The great majority of my hosts had many download errors and should have been 'unreliable'. Several that I've looked at have retries - a couple have large numbers of them. I guess it only takes a relatively few successful tasks to restore the 'reliable' status.

2) resent tasks are given a much shorter deadline. I'm seeing deadlines of half the already-tight 6 days 15.5 hours. If users are participating in other BOINC projects, and have set even a modest cache size, the server may judge that tasks won't be turned round in the 3-day 'resend' deadline interval, and decline to send tasks to that host.

I'm seeing the 3 days 7+ hours deadline on all resends but some of my hosts don't seem to have much trouble getting them. They are not being excluded by the server even though they have a 3 day cache.

One such host has been given around 250 tasks, another was given 450 tasks and a third was given 200. The host in most trouble is the first mentioned because there were around 130-150 resends with the very short deadline in the mix. The other two have a lot less and so have some time to attempt recovery.

There is no way the host in trouble can finish its cache in the allowed time so I've had to abort around 60 so far with probably more to follow. I think this host was over-supplied because the time estimate of a bunch of tasks was way too short (35 mins instead of close to 4 hrs. As soon as the first ones of these were finished, the estimate was adjusted and the host went into panic mode - where it still is despite the aborts. I can now let it run for a bit using 4 cores (E@H has been put on hold) so it might be able to work through the remaining tasks. There is a bit of time before I'll need to assess this again.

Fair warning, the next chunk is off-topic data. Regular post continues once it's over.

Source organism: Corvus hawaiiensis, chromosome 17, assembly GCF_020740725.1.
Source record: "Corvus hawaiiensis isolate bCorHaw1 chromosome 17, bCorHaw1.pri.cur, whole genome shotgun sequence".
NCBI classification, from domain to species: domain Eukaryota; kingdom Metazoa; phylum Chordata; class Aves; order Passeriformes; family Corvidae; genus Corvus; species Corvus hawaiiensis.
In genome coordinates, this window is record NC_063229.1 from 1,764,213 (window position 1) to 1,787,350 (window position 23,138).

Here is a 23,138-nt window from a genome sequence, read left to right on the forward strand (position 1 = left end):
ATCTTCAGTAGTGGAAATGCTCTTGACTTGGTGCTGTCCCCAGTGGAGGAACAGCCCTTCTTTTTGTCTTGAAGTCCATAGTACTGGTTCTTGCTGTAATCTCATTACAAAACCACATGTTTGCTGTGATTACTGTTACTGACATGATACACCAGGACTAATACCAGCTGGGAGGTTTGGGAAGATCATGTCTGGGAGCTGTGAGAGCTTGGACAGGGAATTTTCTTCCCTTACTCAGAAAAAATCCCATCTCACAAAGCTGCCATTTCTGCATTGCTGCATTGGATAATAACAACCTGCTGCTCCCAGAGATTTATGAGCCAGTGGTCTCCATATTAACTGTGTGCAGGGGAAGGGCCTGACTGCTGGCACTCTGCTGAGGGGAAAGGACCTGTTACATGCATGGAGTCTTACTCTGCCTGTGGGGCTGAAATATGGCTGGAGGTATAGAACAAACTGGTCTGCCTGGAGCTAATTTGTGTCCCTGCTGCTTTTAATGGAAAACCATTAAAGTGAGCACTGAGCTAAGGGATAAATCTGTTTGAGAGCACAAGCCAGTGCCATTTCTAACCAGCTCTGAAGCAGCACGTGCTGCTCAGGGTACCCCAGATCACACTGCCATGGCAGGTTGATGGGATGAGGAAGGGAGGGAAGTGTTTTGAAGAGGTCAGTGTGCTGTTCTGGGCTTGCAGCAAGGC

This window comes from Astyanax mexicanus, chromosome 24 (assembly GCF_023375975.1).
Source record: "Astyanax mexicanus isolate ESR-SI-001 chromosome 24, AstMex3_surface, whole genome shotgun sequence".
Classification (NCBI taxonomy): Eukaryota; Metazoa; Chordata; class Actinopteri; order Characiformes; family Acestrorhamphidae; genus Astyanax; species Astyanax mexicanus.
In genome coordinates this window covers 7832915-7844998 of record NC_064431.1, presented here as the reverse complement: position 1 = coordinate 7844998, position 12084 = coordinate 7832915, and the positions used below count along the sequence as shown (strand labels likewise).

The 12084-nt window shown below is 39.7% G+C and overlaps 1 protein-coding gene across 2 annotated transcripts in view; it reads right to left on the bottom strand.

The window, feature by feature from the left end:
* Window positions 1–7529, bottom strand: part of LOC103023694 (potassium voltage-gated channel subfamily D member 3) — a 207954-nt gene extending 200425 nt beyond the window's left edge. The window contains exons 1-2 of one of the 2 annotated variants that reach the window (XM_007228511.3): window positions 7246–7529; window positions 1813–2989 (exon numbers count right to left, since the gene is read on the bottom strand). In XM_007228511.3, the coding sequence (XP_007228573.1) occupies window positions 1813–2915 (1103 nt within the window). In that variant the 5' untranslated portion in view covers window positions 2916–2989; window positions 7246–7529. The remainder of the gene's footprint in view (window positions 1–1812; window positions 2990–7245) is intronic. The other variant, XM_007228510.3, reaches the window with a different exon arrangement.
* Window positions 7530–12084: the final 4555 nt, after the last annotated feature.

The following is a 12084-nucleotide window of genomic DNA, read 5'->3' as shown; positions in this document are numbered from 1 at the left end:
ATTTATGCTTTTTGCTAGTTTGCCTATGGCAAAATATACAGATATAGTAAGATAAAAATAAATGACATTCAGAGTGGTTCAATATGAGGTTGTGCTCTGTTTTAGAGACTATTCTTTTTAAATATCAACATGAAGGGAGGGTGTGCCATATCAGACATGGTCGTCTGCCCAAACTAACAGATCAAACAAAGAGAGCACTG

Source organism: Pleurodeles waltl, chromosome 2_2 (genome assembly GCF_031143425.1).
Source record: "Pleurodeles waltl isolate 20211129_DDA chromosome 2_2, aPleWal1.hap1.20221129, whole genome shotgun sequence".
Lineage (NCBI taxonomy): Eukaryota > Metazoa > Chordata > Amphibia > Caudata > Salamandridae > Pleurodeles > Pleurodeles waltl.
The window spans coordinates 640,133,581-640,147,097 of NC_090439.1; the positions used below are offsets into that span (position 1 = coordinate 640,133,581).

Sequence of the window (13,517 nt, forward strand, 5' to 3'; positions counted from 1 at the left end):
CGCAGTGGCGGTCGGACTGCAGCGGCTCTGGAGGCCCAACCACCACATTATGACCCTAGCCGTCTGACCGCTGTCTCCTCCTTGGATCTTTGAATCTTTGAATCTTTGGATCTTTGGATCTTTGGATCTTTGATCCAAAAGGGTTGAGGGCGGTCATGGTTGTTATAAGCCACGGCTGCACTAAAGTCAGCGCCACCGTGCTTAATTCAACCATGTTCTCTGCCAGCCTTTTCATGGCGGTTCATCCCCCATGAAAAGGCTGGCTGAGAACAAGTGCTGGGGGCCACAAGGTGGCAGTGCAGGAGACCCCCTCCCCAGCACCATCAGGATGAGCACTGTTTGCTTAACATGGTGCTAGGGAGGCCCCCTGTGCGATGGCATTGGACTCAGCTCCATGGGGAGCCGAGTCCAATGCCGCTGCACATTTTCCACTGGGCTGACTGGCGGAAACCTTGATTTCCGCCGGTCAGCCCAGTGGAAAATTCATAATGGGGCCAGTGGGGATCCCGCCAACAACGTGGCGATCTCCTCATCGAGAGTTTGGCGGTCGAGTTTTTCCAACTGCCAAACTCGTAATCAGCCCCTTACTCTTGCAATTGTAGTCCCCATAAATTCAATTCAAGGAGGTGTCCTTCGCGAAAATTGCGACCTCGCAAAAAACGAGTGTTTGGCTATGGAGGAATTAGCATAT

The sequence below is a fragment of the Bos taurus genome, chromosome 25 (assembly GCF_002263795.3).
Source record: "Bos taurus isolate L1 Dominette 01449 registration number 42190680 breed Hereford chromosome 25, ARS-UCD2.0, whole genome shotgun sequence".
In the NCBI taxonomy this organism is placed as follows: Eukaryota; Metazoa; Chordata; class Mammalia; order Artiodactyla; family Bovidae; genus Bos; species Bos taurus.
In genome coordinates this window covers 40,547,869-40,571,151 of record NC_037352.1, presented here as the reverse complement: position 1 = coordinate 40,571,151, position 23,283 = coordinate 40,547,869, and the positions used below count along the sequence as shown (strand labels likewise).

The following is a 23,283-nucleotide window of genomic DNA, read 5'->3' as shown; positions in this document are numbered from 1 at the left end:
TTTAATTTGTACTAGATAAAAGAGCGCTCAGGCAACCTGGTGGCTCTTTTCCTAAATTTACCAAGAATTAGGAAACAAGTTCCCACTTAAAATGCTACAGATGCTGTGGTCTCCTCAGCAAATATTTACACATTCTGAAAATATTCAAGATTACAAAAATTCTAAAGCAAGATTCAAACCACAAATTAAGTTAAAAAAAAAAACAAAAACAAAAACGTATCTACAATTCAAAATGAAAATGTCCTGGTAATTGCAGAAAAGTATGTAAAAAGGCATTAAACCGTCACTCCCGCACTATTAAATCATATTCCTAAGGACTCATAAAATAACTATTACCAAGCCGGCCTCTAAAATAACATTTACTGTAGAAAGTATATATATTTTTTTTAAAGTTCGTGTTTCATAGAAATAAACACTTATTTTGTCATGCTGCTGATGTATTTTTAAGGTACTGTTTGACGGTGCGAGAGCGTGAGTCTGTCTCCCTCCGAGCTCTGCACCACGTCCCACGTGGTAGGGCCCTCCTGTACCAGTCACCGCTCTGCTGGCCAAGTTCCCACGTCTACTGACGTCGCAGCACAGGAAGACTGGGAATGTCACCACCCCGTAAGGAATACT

I've aborted more than 20 tasks on the host that had 200. I've not aborted any yet on the host with 450 as it has already worked off the resends and the next deadline is a few days away. I'll wait another 24 hours to see if it happens to get a bunch of shorties but some sort of cull seems inevitable. On this host, I actually saw a whole bunch of tasks with a 30-40 min estimate change to around 4 hours when I first noticed the huge cache and started to investigate. I assume it was much the same deal on the other two. There are other hosts with around 100+ tasks in their caches but they seem to be coping at the moment.

I agree completely that it's quite unfair to give hosts that support multiple projects, resends with such a short deadline. I don't know why the server isn't excluding my hosts which already have a 3 day E@H cache on board. I don't seem to be suffering the fate that I should be :-).

Cheers,
Gary.